Human Impacts on Ancient Marine Ecosystems: A Global Perspective

By Torben C. Rick; Jon M. Erlandson | Go to book overview

7
Human Impacts on Marine Environments
in the West Indies during the Middle
to Late Holocene

Scott M. Fitzpatrick, William F. Keegan, and Kathleen Sullivan Sealey

We badly need an historical ecology of sea monsters to determine the pristine
abundances and sizes of megafauna before they were fished, and to provide the
basic data for modeling their former ecological interactions with other, smaller
species and their effects on biological habitats so that we can figure out what we
have lost and decide what to do about it if we want to.

JACKSON AND SALA 2001:279

THE RECENT COLLAPSE of fisheries around the world (Jackson et al. 2001) from the overharvesting of resources, expanding coastal development, and dumping of various industrial and domestic waste products, has confirmed what many researchers in both the natural and social sciences had already suspected: humans are drastically influencing marine ecosystems to the point that many may never fully recover. The islands of the Caribbean are not immune to these impacts and are playing an increasingly important role in helping to determine the degree to which marine taxa have been altered by human activities over time. As continuing research in archaeology, history, and ecology shows, islands in the Caribbean have experienced a variety of impacts to marine environments by different human groups over the course of at least seven millennia. What effects did humans have on these once pristine environments, and how did this differ between populations?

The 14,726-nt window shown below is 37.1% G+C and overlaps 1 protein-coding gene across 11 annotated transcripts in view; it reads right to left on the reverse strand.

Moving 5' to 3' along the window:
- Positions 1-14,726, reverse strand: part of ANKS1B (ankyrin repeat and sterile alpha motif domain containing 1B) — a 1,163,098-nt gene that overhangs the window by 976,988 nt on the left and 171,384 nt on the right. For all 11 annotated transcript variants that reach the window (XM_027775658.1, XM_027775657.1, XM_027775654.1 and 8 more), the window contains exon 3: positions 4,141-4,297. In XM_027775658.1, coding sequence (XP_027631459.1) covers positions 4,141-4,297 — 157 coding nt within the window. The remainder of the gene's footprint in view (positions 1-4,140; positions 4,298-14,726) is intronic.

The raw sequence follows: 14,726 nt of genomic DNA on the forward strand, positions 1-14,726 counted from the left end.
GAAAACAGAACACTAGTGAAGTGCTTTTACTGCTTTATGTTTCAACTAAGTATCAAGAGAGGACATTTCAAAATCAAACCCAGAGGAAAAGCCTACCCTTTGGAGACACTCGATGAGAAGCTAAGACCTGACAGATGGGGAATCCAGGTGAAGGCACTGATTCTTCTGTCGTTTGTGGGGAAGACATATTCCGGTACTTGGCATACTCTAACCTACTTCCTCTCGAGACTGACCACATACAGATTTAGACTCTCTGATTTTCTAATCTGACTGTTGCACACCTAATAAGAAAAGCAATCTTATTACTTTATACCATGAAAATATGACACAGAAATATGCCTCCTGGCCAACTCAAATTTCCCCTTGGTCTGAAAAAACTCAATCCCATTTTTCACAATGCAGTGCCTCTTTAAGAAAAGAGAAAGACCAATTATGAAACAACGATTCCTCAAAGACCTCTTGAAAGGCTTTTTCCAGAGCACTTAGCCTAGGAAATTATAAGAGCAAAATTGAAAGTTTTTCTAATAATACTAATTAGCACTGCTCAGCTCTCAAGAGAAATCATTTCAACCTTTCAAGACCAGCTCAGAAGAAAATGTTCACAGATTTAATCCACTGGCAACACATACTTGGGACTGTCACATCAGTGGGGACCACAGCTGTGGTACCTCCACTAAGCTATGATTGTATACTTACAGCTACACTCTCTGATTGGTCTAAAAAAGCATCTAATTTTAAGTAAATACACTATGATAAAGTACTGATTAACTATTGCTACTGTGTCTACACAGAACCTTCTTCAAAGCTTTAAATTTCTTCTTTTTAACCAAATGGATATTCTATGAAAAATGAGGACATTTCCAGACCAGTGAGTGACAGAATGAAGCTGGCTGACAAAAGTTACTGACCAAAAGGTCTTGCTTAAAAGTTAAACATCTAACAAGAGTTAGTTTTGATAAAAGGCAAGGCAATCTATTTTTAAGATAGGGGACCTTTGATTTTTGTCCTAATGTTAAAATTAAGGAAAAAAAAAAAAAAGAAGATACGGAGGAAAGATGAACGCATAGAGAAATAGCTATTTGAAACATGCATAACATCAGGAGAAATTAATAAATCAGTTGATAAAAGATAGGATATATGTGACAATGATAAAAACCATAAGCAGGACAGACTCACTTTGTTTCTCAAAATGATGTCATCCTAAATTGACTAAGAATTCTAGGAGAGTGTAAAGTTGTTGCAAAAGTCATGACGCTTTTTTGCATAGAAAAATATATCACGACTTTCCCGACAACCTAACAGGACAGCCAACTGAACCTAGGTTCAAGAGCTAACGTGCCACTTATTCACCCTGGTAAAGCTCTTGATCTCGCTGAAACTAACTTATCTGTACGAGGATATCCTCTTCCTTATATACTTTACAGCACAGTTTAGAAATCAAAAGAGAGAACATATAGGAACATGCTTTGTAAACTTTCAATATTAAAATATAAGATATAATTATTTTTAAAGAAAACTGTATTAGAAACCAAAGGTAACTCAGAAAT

An increasing amount of evidence has shown that a number of extinctions of both terrestrial and marine vertebrates have occurred, much of it related to human occupation (e.g., Adam 2004; James 2004; MacPhee and Marx 1997; MacPhee et al. 1989; Morgan and Woods 1986; Steadman and Jones 2006; Steadman and Stokes 2002; Steadman et al. 1984). In fact, within the past 4,500 years (well within the range of human settlement), at least 37 mammalian species have gone extinct (Morgan and Woods 1986). The extinction rate for mammals

-147-

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